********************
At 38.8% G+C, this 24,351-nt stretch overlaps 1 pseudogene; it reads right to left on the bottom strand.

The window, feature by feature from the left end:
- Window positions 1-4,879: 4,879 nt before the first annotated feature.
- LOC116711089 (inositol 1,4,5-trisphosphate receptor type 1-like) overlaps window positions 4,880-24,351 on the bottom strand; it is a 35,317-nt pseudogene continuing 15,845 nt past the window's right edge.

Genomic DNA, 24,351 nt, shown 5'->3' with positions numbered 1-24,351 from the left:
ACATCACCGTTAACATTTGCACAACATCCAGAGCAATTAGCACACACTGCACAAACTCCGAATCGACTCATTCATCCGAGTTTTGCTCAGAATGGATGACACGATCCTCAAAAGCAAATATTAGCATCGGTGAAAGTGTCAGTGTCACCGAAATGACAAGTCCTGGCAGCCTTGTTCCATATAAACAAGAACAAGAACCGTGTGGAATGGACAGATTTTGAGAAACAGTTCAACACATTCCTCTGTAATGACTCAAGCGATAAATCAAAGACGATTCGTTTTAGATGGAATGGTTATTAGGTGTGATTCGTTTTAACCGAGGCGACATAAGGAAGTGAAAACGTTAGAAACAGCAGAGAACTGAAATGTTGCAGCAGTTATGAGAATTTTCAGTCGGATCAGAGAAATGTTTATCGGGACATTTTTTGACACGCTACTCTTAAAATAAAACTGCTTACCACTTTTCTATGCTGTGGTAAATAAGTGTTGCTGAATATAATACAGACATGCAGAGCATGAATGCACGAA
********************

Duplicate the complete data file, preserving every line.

At 38.8% G+C, this 24,351-nt stretch overlaps 1 pseudogene; it reads right to left on the bottom strand.

The window, feature by feature from the left end:
- Window positions 1-4,879: 4,879 nt before the first annotated feature.
- LOC116711089 (inositol 1,4,5-trisphosphate receptor type 1-like) overlaps window positions 4,880-24,351 on the bottom strand; it is a 35,317-nt pseudogene continuing 15,845 nt past the window's right edge.

Genomic DNA, 24,351 nt, shown 5'->3' with positions numbered 1-24,351 from the left:
ACATCACCGTTAACATTTGCACAACATCCAGAGCAATTAGCACACACTGCACAAACTCCGAATCGACTCATTCATCCGAGTTTTGCTCAGAATGGATGACACGATCCTCAAAAGCAAATATTAGCATCGGTGAAAGTGTCAGTGTCACCGAAATGACAAGTCCTGGCAGCCTTGTTCCATATAAACAAGAACAAGAACCGTGTGGAATGGACAGATTTTGAGAAACAGTTCAACACATTCCTCTGTAATGACTCAAGCGATAAATCAAAGACGATTCGTTTTAGATGGAATGGTTATTAGGTGTGATTCGTTTTAACCGAGGCGACATAAGGAAGTGAAAACGTTAGAAACAGCAGAGAACTGAAATGTTGCAGCAGTTATGAGAATTTTCAGTCGGATCAGAGAAATGTTTATCGGGACATTTTTTGACACGCTACTCTTAAAATAAAACTGCTTACCACTTTTCTATGCTGTGGTAAATAAGTGTTGCTGAATATAATACAGACATGCAGAGCATGAATGCACGAA